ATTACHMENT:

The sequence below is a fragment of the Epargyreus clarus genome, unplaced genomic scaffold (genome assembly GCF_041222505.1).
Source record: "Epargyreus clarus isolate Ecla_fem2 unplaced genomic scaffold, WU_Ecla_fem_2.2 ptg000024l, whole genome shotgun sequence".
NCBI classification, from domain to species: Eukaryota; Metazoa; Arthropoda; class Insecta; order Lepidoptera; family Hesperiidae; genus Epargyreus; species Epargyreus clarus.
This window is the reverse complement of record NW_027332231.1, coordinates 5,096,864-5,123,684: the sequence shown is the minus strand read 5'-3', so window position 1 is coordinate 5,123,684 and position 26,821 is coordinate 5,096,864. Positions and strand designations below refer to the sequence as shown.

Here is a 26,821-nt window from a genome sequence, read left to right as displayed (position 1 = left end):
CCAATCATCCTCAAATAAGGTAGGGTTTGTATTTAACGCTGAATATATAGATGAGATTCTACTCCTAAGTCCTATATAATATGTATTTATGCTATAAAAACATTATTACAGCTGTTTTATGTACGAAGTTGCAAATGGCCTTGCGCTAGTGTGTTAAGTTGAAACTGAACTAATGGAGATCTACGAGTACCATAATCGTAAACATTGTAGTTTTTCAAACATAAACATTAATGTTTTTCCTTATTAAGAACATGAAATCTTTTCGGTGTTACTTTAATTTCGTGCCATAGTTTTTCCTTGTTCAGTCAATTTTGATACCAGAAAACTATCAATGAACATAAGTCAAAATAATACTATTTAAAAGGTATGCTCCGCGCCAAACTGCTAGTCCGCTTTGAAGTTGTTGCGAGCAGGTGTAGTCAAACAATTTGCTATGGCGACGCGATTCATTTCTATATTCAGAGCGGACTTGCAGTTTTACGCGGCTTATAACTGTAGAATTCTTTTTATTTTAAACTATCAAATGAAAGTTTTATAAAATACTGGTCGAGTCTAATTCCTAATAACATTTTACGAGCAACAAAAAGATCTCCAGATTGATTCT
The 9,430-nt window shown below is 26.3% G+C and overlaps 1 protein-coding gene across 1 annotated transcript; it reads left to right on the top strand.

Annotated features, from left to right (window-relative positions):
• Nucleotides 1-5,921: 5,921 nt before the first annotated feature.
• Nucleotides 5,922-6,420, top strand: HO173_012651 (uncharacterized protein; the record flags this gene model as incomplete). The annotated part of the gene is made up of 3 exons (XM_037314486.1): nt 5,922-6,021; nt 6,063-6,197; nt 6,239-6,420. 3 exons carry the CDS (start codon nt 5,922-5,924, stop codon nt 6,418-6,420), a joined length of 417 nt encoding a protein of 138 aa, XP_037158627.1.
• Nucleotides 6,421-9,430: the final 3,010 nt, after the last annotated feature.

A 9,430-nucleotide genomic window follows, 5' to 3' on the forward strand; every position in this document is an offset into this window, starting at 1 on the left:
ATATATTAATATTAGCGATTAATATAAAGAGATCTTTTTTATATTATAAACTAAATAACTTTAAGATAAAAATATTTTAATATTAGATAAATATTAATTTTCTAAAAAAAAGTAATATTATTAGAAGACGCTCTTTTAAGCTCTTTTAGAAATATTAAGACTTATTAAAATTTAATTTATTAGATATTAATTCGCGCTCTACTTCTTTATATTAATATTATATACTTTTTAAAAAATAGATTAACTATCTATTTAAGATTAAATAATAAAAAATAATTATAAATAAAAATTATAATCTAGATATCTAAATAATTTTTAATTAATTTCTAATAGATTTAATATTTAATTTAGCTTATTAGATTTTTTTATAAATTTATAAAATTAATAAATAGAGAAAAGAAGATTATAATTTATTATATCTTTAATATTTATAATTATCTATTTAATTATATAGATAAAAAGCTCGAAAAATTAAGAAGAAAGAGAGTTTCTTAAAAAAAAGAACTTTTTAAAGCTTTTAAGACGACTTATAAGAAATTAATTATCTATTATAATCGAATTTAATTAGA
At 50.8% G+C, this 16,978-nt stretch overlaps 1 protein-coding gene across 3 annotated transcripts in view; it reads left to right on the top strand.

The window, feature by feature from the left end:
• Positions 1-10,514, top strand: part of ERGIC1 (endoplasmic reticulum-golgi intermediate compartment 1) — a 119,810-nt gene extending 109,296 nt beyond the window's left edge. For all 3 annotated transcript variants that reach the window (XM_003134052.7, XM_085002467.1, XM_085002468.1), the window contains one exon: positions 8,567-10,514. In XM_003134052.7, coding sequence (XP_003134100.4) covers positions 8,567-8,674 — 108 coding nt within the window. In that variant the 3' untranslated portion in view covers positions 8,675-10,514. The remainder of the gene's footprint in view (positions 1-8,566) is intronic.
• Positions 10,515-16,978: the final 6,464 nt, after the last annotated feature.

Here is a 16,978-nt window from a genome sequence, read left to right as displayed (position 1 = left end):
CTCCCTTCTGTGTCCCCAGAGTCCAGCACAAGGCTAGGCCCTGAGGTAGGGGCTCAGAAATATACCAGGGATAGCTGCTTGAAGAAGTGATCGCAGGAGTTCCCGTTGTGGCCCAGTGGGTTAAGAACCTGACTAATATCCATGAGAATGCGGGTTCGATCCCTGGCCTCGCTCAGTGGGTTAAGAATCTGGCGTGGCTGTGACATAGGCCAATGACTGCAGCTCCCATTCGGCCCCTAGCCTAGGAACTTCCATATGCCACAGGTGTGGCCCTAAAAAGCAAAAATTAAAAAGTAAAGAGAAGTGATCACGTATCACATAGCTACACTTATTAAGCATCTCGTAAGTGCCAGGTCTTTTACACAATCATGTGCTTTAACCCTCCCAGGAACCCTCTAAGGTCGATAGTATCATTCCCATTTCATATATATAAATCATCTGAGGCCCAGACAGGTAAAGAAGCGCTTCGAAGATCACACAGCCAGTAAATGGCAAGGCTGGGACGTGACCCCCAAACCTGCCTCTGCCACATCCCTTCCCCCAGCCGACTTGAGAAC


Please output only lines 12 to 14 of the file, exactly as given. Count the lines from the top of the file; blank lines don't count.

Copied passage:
A 9,430-nucleotide genomic window follows, 5' to 3' on the forward strand; every position in this document is an offset into this window, starting at 1 on the left:
ATATATTAATATTAGCGATTAATATAAAGAGATCTTTTTTATATTATAAACTAAATAACTTTAAGATAAAAATATTTTAATATTAGATAAATATTAATTTTCTAAAAAAAAGTAATATTATTAGAAGACGCTCTTTTAAGCTCTTTTAGAAATATTAAGACTTATTAAAATTTAATTTATTAGATATTAATTCGCGCTCTACTTCTTTATATTAATATTATATACTTTTTAAAAAATAGATTAACTATCTATTTAAGATTAAATAATAAAAAATAATTATAAATAAAAATTATAATCTAGATATCTAAATAATTTTTAATTAATTTCTAATAGATTTAATATTTAATTTAGCTTATTAGATTTTTTTATAAATTTATAAAATTAATAAATAGAGAAAAGAAGATTATAATTTATTATATCTTTAATATTTATAATTATCTATTTAATTATATAGATAAAAAGCTCGAAAAATTAAGAAGAAAGAGAGTTTCTTAAAAAAAAGAACTTTTTAAAGCTTTTAAGACGACTTATAAGAAATTAATTATCTATTATAATCGAATTTAATTAGA
At 50.8% G+C, this 16,978-nt stretch overlaps 1 protein-coding gene across 3 annotated transcripts in view; it reads left to right on the top strand.